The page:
Friday, October 2, 2009

Last night's show ... Jim James, the Rud, good times.

Finally ... a blog about what you THINK a normal musician would write about: playing music.

When I first agreed to play last night's benefit show at the Rudyard Kipling, I figured it would be a hard sell, no matter how much press the show got. People don't like to spend $15-$20 for a live music event in this town, even if it's for charity. But I hadn't played a full show at the Rud in years, and it's part of the Rud's 25th birthday party celebration. Ray Rizzo and his lovely wife Traci Timmons organized the weekend, and they are great people who've done unbelievable things for the Louisville Music community. So of course I would do anything for them.

Last week, I was kind of blah about the whole thing. I always worry about whether anyone will come to one of my shows. Even at 6:00 the night of the Zanzabar gig, I entered the funk of Noone's-Going-to-Be-Here Land. Of course, that was a packed house. But the Rud show cost twice what the Z-bar show cost, and it was on a weeknight in Old Louisville. My fans are weekends-in-the-Highlands kind of folks.

Then six days ago it was announced that Jim James was the closing act. And I started getting messages from people I hadn't heard from in literally years, all interested in getting tickets.

You see, Jim James (of My Morning Jacket, for those of you not in-the-know) is a big international superstar these days. He doesn't play rooms that cap out at 150 standing-room-only seats. He plays Radio City Music Hall and Bonnaroo.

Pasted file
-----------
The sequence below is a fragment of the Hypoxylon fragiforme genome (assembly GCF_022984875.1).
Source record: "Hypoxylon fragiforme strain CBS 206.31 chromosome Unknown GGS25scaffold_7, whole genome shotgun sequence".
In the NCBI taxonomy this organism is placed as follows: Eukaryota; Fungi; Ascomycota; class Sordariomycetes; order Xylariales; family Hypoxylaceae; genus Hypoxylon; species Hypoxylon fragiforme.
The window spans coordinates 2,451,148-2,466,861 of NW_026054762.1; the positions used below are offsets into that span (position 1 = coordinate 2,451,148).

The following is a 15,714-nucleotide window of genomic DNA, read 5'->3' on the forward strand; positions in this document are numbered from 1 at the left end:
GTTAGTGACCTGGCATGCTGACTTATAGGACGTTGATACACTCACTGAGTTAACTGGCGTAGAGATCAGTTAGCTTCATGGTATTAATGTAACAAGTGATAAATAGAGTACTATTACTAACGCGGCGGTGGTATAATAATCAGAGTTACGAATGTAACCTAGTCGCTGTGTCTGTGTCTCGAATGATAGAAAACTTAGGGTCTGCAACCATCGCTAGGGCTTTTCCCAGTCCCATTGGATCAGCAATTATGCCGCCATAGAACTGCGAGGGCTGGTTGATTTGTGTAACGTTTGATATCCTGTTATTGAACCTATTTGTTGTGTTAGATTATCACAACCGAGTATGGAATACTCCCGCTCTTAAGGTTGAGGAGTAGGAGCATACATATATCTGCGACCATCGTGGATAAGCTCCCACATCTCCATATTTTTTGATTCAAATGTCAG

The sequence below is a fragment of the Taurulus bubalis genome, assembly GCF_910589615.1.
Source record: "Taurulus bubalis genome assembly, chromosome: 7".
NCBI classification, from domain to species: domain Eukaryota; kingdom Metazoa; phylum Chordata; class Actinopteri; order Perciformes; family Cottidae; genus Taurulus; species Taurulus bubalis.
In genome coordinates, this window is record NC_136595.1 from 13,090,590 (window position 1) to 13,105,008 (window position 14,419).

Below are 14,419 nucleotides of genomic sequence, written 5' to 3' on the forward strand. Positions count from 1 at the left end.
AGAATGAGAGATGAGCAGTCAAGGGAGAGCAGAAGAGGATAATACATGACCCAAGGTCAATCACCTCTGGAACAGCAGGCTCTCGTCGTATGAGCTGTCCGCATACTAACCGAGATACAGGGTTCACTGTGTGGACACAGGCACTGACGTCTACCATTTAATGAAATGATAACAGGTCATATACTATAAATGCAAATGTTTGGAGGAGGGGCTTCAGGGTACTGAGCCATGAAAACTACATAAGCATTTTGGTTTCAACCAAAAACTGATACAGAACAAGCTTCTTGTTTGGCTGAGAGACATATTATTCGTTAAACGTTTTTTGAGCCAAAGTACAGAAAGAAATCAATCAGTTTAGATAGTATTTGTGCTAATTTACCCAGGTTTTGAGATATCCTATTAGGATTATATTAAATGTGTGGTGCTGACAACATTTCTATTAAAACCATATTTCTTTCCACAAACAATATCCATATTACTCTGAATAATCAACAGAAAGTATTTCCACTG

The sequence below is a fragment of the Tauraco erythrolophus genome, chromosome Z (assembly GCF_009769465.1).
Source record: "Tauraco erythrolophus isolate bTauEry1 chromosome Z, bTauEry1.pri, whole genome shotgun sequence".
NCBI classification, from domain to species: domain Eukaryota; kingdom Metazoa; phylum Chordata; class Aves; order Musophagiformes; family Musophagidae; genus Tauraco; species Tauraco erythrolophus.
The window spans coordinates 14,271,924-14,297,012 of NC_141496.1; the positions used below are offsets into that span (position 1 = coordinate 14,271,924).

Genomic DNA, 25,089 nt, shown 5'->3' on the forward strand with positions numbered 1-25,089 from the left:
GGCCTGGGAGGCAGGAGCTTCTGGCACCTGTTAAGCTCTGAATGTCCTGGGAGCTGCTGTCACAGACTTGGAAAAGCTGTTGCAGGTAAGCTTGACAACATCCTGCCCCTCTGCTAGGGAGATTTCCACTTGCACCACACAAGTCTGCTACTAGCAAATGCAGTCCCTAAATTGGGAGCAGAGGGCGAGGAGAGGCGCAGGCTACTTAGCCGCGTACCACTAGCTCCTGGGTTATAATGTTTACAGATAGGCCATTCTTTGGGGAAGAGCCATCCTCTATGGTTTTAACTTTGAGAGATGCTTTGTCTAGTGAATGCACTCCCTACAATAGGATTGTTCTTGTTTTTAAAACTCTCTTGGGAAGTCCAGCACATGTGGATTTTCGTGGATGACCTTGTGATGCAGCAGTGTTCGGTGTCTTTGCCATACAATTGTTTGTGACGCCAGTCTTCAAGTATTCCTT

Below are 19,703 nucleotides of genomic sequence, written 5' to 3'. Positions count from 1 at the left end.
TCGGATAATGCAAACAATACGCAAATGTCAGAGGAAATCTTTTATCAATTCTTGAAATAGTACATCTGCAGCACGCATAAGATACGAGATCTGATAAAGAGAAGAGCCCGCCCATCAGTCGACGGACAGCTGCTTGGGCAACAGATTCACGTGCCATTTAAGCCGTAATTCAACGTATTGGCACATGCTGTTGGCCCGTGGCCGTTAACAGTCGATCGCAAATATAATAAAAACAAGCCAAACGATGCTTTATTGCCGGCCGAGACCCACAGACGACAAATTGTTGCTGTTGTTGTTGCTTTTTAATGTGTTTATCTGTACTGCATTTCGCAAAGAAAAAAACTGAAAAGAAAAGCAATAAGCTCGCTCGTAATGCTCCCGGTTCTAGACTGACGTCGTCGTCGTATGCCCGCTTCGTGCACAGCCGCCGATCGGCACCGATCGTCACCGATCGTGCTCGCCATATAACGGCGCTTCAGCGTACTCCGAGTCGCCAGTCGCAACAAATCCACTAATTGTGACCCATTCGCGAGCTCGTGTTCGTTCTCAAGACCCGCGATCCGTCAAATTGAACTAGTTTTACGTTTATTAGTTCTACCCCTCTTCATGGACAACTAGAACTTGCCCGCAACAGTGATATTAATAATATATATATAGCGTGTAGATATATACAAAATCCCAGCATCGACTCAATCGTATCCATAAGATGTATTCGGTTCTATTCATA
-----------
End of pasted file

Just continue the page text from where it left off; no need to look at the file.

But he started out playing at the Rud.

Knowing that he was playing right after me led to a whole new set of not-so-justified worries. I figured people would be camped out in line (they were) and that my fans wouldn't come because they wouldn't want to deal with waiting in line (most of them didn't). But then it turned out that lots of Jim's superfans know my music too. And my fear of being just that opening act that people had to suffer through to get to the real show, was totally wrong.

The crowd was incredibly warm and receptive. They let me be silly, they let me yodel, and they let me play the saw. They cheered and clapped and smiled and laughed.

Then Jim came out and commanded the room with an acoustic guitar, framed by the ancient bricks of the Rudyard Kipling. He made anyone who has ever played onstage at the Rud or been to a show there feel like part of something special. I was standing on a chair on the sidelines (I am too wee to see anything otherwise), exhausted from my show and from a long day, but entranced by the whole evening.

There are more birthday celebrations tonight and tomorrow at the Rud. If you're in Louisville, drop by and see some magic.

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